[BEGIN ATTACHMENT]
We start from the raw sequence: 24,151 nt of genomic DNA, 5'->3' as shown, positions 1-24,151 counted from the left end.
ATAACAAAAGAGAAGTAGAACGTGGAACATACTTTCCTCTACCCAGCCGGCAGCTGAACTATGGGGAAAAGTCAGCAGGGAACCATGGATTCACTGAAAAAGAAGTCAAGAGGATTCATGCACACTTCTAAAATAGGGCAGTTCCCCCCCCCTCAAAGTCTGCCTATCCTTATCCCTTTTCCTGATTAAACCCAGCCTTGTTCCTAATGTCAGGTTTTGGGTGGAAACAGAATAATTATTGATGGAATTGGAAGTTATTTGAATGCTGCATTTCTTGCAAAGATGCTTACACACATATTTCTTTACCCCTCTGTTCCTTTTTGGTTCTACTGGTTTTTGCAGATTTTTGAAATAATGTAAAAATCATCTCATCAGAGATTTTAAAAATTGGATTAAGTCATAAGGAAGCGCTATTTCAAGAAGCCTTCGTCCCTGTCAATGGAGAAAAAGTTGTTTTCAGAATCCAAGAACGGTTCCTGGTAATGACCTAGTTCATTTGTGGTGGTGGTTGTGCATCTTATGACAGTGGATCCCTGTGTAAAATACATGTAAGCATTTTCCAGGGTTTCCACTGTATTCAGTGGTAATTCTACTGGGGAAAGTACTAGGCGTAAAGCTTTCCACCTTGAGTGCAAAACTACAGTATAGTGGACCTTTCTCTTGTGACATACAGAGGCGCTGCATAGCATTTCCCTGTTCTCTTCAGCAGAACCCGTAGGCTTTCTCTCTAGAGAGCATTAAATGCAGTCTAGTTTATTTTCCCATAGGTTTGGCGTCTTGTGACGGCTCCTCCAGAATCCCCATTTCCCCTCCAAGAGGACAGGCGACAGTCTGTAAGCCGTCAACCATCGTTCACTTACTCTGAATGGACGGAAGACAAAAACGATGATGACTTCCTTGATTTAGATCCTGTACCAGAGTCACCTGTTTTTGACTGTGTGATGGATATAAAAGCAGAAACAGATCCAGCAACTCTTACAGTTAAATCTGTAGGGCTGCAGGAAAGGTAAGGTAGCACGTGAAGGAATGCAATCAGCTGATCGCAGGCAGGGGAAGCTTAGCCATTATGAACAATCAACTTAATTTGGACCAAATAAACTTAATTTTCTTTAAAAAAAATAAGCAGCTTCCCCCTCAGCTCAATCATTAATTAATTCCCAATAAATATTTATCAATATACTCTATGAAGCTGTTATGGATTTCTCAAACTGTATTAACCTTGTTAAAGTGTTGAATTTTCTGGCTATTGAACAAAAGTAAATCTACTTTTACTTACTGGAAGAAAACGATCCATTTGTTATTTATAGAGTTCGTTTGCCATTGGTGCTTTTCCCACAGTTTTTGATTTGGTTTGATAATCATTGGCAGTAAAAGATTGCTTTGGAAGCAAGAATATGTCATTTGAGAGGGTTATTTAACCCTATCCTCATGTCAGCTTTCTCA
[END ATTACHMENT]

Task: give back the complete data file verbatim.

We start from the raw sequence: 24,151 nt of genomic DNA, 5'->3' as shown, positions 1-24,151 counted from the left end.
ATAACAAAAGAGAAGTAGAACGTGGAACATACTTTCCTCTACCCAGCCGGCAGCTGAACTATGGGGAAAAGTCAGCAGGGAACCATGGATTCACTGAAAAAGAAGTCAAGAGGATTCATGCACACTTCTAAAATAGGGCAGTTCCCCCCCCCTCAAAGTCTGCCTATCCTTATCCCTTTTCCTGATTAAACCCAGCCTTGTTCCTAATGTCAGGTTTTGGGTGGAAACAGAATAATTATTGATGGAATTGGAAGTTATTTGAATGCTGCATTTCTTGCAAAGATGCTTACACACATATTTCTTTACCCCTCTGTTCCTTTTTGGTTCTACTGGTTTTTGCAGATTTTTGAAATAATGTAAAAATCATCTCATCAGAGATTTTAAAAATTGGATTAAGTCATAAGGAAGCGCTATTTCAAGAAGCCTTCGTCCCTGTCAATGGAGAAAAAGTTGTTTTCAGAATCCAAGAACGGTTCCTGGTAATGACCTAGTTCATTTGTGGTGGTGGTTGTGCATCTTATGACAGTGGATCCCTGTGTAAAATACATGTAAGCATTTTCCAGGGTTTCCACTGTATTCAGTGGTAATTCTACTGGGGAAAGTACTAGGCGTAAAGCTTTCCACCTTGAGTGCAAAACTACAGTATAGTGGACCTTTCTCTTGTGACATACAGAGGCGCTGCATAGCATTTCCCTGTTCTCTTCAGCAGAACCCGTAGGCTTTCTCTCTAGAGAGCATTAAATGCAGTCTAGTTTATTTTCCCATAGGTTTGGCGTCTTGTGACGGCTCCTCCAGAATCCCCATTTCCCCTCCAAGAGGACAGGCGACAGTCTGTAAGCCGTCAACCATCGTTCACTTACTCTGAATGGACGGAAGACAAAAACGATGATGACTTCCTTGATTTAGATCCTGTACCAGAGTCACCTGTTTTTGACTGTGTGATGGATATAAAAGCAGAAACAGATCCAGCAACTCTTACAGTTAAATCTGTAGGGCTGCAGGAAAGGTAAGGTAGCACGTGAAGGAATGCAATCAGCTGATCGCAGGCAGGGGAAGCTTAGCCATTATGAACAATCAACTTAATTTGGACCAAATAAACTTAATTTTCTTTAAAAAAAATAAGCAGCTTCCCCCTCAGCTCAATCATTAATTAATTCCCAATAAATATTTATCAATATACTCTATGAAGCTGTTATGGATTTCTCAAACTGTATTAACCTTGTTAAAGTGTTGAATTTTCTGGCTATTGAACAAAAGTAAATCTACTTTTACTTACTGGAAGAAAACGATCCATTTGTTATTTATAGAGTTCGTTTGCCATTGGTGCTTTTCCCACAGTTTTTGATTTGGTTTGATAATCATTGGCAGTAAAAGATTGCTTTGGAAGCAAGAATATGTCATTTGAGAGGGTTATTTAACCCTATCCTCATGTCAGCTTTCTCA